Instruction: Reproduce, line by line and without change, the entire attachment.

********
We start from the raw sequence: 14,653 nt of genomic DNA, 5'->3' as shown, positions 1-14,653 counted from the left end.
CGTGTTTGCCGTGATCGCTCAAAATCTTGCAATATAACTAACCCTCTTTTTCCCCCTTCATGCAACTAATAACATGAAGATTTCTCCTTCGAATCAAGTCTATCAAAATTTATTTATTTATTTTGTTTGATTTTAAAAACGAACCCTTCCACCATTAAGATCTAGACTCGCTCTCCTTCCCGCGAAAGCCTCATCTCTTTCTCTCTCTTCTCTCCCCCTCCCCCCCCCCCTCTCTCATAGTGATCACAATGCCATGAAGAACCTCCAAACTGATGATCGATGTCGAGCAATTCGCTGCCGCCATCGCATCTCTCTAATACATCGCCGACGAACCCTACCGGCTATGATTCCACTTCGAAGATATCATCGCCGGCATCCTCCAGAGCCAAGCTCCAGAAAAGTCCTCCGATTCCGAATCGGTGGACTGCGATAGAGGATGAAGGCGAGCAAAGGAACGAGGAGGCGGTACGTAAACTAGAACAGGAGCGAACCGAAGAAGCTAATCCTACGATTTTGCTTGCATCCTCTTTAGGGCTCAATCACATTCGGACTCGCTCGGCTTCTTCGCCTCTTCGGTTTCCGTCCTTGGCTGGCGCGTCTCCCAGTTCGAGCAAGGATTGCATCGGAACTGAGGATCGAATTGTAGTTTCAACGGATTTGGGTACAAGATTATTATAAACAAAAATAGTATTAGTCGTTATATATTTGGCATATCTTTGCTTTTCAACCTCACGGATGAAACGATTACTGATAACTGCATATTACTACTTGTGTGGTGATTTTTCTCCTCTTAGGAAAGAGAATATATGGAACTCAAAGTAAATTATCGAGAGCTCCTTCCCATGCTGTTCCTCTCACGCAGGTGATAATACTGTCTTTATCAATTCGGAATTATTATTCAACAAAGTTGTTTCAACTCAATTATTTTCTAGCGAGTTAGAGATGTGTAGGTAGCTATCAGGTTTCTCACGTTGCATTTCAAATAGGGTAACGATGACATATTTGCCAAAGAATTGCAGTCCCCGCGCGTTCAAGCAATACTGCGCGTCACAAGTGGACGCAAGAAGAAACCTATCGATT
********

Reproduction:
We start from the raw sequence: 14,653 nt of genomic DNA, 5'->3' as shown, positions 1-14,653 counted from the left end.
CGTGTTTGCCGTGATCGCTCAAAATCTTGCAATATAACTAACCCTCTTTTTCCCCCTTCATGCAACTAATAACATGAAGATTTCTCCTTCGAATCAAGTCTATCAAAATTTATTTATTTATTTTGTTTGATTTTAAAAACGAACCCTTCCACCATTAAGATCTAGACTCGCTCTCCTTCCCGCGAAAGCCTCATCTCTTTCTCTCTCTTCTCTCCCCCTCCCCCCCCCCCTCTCTCATAGTGATCACAATGCCATGAAGAACCTCCAAACTGATGATCGATGTCGAGCAATTCGCTGCCGCCATCGCATCTCTCTAATACATCGCCGACGAACCCTACCGGCTATGATTCCACTTCGAAGATATCATCGCCGGCATCCTCCAGAGCCAAGCTCCAGAAAAGTCCTCCGATTCCGAATCGGTGGACTGCGATAGAGGATGAAGGCGAGCAAAGGAACGAGGAGGCGGTACGTAAACTAGAACAGGAGCGAACCGAAGAAGCTAATCCTACGATTTTGCTTGCATCCTCTTTAGGGCTCAATCACATTCGGACTCGCTCGGCTTCTTCGCCTCTTCGGTTTCCGTCCTTGGCTGGCGCGTCTCCCAGTTCGAGCAAGGATTGCATCGGAACTGAGGATCGAATTGTAGTTTCAACGGATTTGGGTACAAGATTATTATAAACAAAAATAGTATTAGTCGTTATATATTTGGCATATCTTTGCTTTTCAACCTCACGGATGAAACGATTACTGATAACTGCATATTACTACTTGTGTGGTGATTTTTCTCCTCTTAGGAAAGAGAATATATGGAACTCAAAGTAAATTATCGAGAGCTCCTTCCCATGCTGTTCCTCTCACGCAGGTGATAATACTGTCTTTATCAATTCGGAATTATTATTCAACAAAGTTGTTTCAACTCAATTATTTTCTAGCGAGTTAGAGATGTGTAGGTAGCTATCAGGTTTCTCACGTTGCATTTCAAATAGGGTAACGATGACATATTTGCCAAAGAATTGCAGTCCCCGCGCGTTCAAGCAATACTGCGCGTCACAAGTGGACGCAAGAAGAAACCTATCGATT